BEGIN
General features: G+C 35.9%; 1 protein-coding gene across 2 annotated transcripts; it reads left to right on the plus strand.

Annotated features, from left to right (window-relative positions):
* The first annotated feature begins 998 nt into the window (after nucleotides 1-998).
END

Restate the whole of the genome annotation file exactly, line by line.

General features: G+C 35.9%; 1 protein-coding gene across 2 annotated transcripts; it reads left to right on the plus strand.

Annotated features, from left to right (window-relative positions):
* The first annotated feature begins 998 nt into the window (after nucleotides 1-998).